Boris Johnson to visit Ukraine region and hold call with Putin next week

Boris Johnson will visit the Ukraine region and hold a crisis talks with Vladimir Putin next week amid fears of a Russian invasion.

The British prime minister is determined to “accelerate diplomatic efforts” and “ramp up deterrence to avoid bloodshed” in the coming days, according to government sources.

The planned trip to the region comes amid rising tensions between Ukraine and Russia, which is continuing to build up its forces on its neighbour’s border.

However, it will not go unnoticed that the prime minister’s overseas visit comes at a time of rising tensions on the domestic front, with a redacted version of the long-awaited Sue Gray report expected to be published imminently.

Johnson has faced widespread criticism that his government has been “paralysed” by “partygate” at a time when he ought to be focusing on other issues, such as the escalating Ukraine crisis, as well as the cost of living.

A Downing Street spokesperson said: “The prime minister is determined to accelerate diplomatic efforts and ramp up deterrence to avoid bloodshed in Europe.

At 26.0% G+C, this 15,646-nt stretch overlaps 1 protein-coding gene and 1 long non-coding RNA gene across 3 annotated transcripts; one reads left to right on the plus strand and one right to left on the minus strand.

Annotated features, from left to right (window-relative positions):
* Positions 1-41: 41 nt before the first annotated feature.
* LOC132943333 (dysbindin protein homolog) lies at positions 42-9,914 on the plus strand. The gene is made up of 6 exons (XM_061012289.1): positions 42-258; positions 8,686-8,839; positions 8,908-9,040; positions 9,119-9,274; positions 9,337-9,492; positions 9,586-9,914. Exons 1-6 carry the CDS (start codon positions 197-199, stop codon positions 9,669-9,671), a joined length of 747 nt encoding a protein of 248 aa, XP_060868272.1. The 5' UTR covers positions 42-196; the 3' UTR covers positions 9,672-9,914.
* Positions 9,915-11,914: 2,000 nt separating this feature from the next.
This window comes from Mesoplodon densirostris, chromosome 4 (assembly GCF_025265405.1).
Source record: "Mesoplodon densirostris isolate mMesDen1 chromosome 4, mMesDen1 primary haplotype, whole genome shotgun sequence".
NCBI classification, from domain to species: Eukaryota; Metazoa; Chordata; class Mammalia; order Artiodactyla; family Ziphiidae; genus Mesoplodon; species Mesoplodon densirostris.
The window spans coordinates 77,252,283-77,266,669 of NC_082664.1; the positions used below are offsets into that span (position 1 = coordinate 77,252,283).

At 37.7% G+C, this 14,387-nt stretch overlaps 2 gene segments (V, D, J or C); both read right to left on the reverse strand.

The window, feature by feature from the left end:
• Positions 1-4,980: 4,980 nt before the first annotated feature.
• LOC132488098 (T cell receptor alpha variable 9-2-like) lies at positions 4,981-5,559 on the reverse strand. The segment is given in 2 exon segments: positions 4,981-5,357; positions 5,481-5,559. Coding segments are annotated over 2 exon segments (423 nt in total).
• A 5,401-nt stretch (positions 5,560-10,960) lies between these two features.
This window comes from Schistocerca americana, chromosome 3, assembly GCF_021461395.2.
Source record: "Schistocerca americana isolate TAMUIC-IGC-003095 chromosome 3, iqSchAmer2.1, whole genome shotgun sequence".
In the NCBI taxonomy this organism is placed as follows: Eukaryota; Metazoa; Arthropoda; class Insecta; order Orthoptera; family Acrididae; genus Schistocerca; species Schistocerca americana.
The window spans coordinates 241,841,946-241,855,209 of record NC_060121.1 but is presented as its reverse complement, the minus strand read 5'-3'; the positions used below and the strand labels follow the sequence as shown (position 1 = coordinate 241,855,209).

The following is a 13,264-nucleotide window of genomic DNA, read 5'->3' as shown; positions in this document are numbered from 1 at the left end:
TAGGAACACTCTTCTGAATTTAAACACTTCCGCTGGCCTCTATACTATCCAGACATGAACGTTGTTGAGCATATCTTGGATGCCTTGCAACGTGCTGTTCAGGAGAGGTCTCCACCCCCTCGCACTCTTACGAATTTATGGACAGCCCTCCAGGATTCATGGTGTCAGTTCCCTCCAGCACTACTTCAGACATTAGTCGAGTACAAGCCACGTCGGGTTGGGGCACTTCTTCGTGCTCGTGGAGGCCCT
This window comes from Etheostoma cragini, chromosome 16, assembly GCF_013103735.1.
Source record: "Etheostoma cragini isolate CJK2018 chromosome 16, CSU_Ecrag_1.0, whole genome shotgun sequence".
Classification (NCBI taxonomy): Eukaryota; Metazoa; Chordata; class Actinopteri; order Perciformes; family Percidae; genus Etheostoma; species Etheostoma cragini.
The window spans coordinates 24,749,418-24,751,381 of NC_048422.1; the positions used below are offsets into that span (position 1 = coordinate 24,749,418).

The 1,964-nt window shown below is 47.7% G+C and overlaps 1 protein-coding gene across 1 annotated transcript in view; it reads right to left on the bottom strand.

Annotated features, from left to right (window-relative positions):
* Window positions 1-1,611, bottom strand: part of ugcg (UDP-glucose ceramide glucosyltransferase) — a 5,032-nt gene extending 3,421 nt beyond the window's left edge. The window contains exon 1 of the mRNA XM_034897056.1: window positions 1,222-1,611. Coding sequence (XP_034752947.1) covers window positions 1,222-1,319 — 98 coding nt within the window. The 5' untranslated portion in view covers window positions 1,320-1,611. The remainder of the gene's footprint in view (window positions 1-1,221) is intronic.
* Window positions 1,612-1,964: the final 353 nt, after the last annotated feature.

“He will reiterate the need for Russia to step back and engage diplomatically when he speaks to president Putin this week.”

It comes after Johnson asked defence and security chiefs to consider further defensive military options in Europe during a high-level intelligence briefing on the situation last week.

He will consider a range of options to deter Russian aggression in the region, including fresh deployments and bolstering Nato’s defences after a Ministry of Defence meeting this weekend.

Meanwhile, the Foreign Office is expected to announce tougher sanctions on Monday, meaning the UK can target Russia’s strategic and financial interests – despite reported US worries over the extent of “dirty” Russian money in London.

American diplomats have raised concerns that any sanctions imposed on Russia over the potential conflict would prove to be ineffective due to the sheer amount of Russian wealth in the capital, also referred to as “Londongrad”.


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